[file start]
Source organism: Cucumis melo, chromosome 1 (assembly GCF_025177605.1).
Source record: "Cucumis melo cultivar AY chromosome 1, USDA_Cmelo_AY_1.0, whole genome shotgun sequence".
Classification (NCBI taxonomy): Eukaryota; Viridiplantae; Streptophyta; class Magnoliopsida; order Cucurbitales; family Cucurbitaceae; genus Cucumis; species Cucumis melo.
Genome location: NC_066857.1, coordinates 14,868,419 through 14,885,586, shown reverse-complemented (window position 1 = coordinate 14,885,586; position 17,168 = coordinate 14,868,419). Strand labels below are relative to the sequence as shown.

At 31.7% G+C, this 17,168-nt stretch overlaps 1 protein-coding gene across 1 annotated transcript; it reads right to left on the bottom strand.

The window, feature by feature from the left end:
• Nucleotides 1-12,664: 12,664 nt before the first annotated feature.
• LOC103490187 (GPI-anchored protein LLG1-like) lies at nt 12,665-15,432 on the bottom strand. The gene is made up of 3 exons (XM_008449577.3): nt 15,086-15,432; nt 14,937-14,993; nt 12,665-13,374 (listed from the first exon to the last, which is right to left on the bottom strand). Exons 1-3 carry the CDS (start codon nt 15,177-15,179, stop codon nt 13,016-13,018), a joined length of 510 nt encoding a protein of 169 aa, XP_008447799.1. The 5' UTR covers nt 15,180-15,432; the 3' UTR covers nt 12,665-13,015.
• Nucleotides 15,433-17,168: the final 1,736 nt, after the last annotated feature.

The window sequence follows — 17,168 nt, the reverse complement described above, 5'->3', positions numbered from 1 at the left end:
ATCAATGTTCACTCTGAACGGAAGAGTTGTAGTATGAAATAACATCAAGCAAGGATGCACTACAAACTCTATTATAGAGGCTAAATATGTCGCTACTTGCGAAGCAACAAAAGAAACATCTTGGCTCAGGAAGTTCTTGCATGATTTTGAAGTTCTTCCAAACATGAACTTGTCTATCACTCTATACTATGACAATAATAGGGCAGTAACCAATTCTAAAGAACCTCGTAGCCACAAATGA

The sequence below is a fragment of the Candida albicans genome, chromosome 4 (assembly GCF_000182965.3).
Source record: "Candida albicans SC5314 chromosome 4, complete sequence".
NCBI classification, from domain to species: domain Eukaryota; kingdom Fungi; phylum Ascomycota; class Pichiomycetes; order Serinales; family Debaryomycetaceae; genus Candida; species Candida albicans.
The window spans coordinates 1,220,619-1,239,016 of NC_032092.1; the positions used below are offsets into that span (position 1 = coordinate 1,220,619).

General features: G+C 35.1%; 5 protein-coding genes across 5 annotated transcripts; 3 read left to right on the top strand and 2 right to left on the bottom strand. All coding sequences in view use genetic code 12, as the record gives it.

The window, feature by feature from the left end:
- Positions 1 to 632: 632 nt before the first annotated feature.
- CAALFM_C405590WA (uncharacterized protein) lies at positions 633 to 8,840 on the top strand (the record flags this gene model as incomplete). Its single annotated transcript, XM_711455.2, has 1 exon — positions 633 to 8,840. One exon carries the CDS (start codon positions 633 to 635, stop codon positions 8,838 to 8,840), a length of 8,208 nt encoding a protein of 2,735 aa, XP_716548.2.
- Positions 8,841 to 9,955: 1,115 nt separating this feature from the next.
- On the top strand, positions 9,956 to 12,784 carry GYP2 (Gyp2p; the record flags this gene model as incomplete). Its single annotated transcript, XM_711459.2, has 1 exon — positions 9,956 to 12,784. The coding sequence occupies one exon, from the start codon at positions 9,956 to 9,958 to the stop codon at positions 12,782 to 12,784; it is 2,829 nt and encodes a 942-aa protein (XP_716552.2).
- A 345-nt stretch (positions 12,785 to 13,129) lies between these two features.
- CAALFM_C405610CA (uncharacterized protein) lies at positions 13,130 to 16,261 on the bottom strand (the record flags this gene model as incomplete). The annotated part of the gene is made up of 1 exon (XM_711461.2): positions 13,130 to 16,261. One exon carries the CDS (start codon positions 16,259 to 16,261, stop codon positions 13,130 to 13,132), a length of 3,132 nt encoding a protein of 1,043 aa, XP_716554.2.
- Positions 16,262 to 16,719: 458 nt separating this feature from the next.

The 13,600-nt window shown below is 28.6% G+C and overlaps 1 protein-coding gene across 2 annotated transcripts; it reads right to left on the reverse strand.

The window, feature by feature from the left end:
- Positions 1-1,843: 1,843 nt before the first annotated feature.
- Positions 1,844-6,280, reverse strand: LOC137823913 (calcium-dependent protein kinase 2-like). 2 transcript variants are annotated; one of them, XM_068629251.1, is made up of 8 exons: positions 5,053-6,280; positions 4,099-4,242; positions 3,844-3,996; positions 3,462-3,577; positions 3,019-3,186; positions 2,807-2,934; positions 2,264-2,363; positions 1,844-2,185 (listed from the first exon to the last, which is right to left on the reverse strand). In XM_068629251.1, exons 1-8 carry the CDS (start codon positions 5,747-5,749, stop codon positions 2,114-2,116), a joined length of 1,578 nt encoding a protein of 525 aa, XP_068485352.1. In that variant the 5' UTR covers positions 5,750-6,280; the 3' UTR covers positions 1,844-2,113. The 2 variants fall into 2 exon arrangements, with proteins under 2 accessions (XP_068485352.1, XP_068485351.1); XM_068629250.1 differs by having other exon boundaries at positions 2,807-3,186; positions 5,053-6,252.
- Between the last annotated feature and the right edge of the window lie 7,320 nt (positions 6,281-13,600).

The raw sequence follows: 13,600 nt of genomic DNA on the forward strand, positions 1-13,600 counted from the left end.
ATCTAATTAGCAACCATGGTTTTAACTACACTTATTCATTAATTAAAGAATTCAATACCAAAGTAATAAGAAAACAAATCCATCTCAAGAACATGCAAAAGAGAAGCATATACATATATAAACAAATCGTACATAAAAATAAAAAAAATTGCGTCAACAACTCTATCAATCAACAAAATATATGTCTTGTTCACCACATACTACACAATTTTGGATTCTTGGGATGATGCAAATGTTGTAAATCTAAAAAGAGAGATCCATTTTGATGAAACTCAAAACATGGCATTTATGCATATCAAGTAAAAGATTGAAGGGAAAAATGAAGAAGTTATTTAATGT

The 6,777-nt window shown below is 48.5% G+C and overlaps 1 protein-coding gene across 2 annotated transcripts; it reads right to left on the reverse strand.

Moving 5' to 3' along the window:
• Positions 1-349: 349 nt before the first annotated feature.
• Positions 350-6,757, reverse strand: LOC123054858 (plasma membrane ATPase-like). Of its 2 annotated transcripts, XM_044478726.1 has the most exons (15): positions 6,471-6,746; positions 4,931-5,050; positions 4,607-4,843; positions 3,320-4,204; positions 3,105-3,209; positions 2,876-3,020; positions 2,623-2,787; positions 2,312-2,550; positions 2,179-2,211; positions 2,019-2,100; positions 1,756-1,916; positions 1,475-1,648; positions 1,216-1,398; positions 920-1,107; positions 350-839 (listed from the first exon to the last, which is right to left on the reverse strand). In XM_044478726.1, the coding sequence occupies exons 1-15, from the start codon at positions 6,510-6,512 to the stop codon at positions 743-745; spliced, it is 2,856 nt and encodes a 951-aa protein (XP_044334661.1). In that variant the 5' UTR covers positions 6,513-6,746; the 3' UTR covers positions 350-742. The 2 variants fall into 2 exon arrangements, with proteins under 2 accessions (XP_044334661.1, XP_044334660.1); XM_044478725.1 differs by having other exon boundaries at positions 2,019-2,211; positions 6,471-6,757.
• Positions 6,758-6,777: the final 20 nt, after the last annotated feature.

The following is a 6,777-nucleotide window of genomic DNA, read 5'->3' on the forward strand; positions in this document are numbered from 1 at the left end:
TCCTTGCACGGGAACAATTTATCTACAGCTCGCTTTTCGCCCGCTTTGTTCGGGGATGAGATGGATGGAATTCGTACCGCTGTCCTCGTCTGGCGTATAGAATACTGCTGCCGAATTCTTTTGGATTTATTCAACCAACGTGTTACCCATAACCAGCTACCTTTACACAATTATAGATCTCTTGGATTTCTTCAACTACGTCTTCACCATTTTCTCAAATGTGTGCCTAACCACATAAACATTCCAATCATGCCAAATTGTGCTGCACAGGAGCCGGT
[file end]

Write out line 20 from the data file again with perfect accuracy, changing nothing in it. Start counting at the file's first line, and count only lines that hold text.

- Positions 8,841 to 9,955: 1,115 nt separating this feature from the next.